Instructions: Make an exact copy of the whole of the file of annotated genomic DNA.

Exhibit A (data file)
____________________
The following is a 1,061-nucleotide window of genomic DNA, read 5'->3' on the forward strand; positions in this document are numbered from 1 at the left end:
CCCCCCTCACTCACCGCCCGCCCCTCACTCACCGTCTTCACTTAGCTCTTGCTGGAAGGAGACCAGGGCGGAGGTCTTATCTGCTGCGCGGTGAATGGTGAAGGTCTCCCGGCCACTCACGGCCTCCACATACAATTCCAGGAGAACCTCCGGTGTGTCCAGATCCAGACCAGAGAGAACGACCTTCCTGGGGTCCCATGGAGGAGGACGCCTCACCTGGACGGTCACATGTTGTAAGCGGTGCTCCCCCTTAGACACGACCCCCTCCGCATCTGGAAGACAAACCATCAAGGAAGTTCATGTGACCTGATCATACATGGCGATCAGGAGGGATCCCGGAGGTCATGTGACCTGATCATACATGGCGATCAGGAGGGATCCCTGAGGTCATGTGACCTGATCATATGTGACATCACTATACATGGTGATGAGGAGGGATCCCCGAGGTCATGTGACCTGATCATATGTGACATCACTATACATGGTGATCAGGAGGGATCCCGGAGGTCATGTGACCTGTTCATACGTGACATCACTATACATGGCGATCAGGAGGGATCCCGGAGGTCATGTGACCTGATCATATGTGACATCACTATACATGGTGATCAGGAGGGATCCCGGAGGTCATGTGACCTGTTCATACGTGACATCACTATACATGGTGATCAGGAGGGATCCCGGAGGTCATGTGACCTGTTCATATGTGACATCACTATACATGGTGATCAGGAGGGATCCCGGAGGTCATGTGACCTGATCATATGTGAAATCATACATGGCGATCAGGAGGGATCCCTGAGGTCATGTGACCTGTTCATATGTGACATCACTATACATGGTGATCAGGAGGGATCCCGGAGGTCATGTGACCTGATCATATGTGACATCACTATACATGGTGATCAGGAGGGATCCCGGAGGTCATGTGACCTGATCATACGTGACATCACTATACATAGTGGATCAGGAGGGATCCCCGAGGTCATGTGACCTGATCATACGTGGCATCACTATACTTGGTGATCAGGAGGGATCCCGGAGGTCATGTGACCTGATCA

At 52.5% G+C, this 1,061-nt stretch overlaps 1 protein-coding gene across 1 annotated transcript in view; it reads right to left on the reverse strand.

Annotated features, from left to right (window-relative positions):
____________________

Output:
The following is a 1,061-nucleotide window of genomic DNA, read 5'->3' on the forward strand; positions in this document are numbered from 1 at the left end:
CCCCCCTCACTCACCGCCCGCCCCTCACTCACCGTCTTCACTTAGCTCTTGCTGGAAGGAGACCAGGGCGGAGGTCTTATCTGCTGCGCGGTGAATGGTGAAGGTCTCCCGGCCACTCACGGCCTCCACATACAATTCCAGGAGAACCTCCGGTGTGTCCAGATCCAGACCAGAGAGAACGACCTTCCTGGGGTCCCATGGAGGAGGACGCCTCACCTGGACGGTCACATGTTGTAAGCGGTGCTCCCCCTTAGACACGACCCCCTCCGCATCTGGAAGACAAACCATCAAGGAAGTTCATGTGACCTGATCATACATGGCGATCAGGAGGGATCCCGGAGGTCATGTGACCTGATCATACATGGCGATCAGGAGGGATCCCTGAGGTCATGTGACCTGATCATATGTGACATCACTATACATGGTGATGAGGAGGGATCCCCGAGGTCATGTGACCTGATCATATGTGACATCACTATACATGGTGATCAGGAGGGATCCCGGAGGTCATGTGACCTGTTCATACGTGACATCACTATACATGGCGATCAGGAGGGATCCCGGAGGTCATGTGACCTGATCATATGTGACATCACTATACATGGTGATCAGGAGGGATCCCGGAGGTCATGTGACCTGTTCATACGTGACATCACTATACATGGTGATCAGGAGGGATCCCGGAGGTCATGTGACCTGTTCATATGTGACATCACTATACATGGTGATCAGGAGGGATCCCGGAGGTCATGTGACCTGATCATATGTGAAATCATACATGGCGATCAGGAGGGATCCCTGAGGTCATGTGACCTGTTCATATGTGACATCACTATACATGGTGATCAGGAGGGATCCCGGAGGTCATGTGACCTGATCATATGTGACATCACTATACATGGTGATCAGGAGGGATCCCGGAGGTCATGTGACCTGATCATACGTGACATCACTATACATAGTGGATCAGGAGGGATCCCCGAGGTCATGTGACCTGATCATACGTGGCATCACTATACTTGGTGATCAGGAGGGATCCCGGAGGTCATGTGACCTGATCA

At 52.5% G+C, this 1,061-nt stretch overlaps 1 protein-coding gene across 1 annotated transcript in view; it reads right to left on the reverse strand.

Annotated features, from left to right (window-relative positions):